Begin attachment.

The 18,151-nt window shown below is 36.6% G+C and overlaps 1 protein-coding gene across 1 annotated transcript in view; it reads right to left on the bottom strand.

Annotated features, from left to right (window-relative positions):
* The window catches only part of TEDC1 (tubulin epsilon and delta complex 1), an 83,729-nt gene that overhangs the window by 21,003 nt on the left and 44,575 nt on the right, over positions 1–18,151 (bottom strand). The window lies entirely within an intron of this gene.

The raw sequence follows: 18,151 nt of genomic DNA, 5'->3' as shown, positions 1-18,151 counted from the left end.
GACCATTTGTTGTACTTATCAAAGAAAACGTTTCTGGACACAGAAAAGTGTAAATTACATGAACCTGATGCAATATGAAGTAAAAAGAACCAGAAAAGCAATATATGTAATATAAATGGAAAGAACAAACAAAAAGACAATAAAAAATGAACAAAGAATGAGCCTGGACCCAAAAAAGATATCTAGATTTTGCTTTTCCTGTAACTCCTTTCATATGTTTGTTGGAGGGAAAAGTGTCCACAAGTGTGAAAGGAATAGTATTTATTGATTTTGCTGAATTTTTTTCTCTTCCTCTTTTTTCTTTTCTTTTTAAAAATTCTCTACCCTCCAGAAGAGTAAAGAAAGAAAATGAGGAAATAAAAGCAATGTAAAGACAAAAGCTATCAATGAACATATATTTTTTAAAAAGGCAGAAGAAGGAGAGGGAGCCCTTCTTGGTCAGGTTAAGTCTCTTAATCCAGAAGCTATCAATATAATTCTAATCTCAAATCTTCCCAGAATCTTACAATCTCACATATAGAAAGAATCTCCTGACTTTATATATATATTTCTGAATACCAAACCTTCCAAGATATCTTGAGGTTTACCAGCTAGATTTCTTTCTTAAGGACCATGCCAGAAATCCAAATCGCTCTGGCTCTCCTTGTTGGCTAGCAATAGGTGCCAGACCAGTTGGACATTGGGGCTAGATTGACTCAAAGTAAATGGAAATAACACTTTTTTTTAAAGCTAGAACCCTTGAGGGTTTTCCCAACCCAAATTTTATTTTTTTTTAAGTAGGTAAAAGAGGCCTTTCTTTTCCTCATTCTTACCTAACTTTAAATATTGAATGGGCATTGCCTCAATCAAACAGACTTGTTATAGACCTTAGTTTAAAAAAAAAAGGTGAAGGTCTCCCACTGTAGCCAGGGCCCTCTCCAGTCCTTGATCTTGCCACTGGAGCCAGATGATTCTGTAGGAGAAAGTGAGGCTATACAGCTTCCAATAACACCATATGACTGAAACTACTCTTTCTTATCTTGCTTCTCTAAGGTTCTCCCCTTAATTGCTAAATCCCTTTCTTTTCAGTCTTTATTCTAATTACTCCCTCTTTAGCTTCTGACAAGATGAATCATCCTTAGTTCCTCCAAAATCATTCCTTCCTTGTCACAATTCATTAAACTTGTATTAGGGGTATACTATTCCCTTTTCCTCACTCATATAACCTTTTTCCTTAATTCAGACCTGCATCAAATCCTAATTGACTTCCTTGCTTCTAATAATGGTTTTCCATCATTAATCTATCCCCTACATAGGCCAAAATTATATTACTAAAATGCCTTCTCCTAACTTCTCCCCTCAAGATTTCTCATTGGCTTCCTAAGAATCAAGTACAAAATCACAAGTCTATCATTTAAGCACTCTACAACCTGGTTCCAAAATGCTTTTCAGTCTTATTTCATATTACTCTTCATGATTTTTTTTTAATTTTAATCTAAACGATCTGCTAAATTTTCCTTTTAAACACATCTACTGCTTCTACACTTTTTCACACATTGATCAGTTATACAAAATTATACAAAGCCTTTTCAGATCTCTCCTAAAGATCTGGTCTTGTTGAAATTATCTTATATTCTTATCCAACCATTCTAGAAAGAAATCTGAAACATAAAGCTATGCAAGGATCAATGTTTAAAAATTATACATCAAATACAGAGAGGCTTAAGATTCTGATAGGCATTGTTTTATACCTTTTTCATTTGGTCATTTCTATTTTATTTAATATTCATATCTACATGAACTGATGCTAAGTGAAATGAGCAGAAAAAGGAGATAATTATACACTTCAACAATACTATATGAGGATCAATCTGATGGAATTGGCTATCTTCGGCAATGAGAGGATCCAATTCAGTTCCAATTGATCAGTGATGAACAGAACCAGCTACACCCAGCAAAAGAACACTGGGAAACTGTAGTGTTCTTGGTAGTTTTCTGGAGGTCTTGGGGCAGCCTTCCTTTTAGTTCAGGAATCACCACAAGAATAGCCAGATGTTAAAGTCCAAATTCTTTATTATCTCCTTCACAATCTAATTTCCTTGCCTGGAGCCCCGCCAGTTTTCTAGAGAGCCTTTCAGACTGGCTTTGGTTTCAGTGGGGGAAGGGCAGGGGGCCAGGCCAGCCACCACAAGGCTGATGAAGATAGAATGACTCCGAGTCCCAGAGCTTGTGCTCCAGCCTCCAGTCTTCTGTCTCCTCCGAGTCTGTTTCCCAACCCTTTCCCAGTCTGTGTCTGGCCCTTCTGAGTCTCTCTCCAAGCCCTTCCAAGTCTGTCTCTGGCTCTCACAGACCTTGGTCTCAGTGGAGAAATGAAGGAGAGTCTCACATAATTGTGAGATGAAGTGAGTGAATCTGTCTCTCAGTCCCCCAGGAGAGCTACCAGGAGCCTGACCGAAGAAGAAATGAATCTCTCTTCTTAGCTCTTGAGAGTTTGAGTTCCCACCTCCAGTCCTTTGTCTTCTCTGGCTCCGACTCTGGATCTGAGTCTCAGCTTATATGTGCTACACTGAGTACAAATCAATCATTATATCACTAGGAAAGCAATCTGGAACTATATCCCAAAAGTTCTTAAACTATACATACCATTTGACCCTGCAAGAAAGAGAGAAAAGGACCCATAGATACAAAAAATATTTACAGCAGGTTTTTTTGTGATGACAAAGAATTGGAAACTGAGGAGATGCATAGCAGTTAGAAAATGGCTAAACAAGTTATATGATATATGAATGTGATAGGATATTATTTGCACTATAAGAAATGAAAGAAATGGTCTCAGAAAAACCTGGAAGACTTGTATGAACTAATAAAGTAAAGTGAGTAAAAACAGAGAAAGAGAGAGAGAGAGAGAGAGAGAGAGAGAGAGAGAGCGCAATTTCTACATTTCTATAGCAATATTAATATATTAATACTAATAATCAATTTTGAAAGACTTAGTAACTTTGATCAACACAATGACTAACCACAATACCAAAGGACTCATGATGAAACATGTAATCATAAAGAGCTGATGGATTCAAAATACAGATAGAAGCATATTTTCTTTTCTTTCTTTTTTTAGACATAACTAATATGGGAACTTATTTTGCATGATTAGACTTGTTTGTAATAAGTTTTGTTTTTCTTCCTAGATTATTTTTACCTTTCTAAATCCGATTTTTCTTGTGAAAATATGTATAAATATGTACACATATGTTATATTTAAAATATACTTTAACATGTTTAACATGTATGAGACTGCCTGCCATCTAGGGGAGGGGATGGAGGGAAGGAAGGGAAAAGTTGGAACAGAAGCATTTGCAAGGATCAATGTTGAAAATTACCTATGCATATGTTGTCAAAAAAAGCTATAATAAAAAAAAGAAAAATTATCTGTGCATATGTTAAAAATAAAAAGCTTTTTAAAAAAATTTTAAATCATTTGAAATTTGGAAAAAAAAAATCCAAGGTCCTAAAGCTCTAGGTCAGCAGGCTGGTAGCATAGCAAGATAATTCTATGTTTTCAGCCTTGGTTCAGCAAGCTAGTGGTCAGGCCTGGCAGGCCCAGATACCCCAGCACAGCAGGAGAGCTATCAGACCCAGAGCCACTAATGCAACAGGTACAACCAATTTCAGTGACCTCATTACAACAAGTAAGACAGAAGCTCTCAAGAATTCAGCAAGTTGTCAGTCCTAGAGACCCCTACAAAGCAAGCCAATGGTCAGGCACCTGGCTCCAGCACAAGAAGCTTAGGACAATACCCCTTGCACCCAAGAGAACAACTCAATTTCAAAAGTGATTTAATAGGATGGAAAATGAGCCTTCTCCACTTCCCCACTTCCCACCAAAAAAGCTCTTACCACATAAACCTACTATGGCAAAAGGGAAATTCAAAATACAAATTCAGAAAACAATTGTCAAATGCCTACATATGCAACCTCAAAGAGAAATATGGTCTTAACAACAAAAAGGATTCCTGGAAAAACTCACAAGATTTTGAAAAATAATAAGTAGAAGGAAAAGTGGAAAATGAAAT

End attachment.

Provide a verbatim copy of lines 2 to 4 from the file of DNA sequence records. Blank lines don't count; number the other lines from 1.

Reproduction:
Annotated features, from left to right (window-relative positions):
* The window catches only part of TEDC1 (tubulin epsilon and delta complex 1), an 83,729-nt gene that overhangs the window by 21,003 nt on the left and 44,575 nt on the right, over positions 1–18,151 (bottom strand). The window lies entirely within an intron of this gene.

The raw sequence follows: 18,151 nt of genomic DNA, 5'->3' as shown, positions 1-18,151 counted from the left end.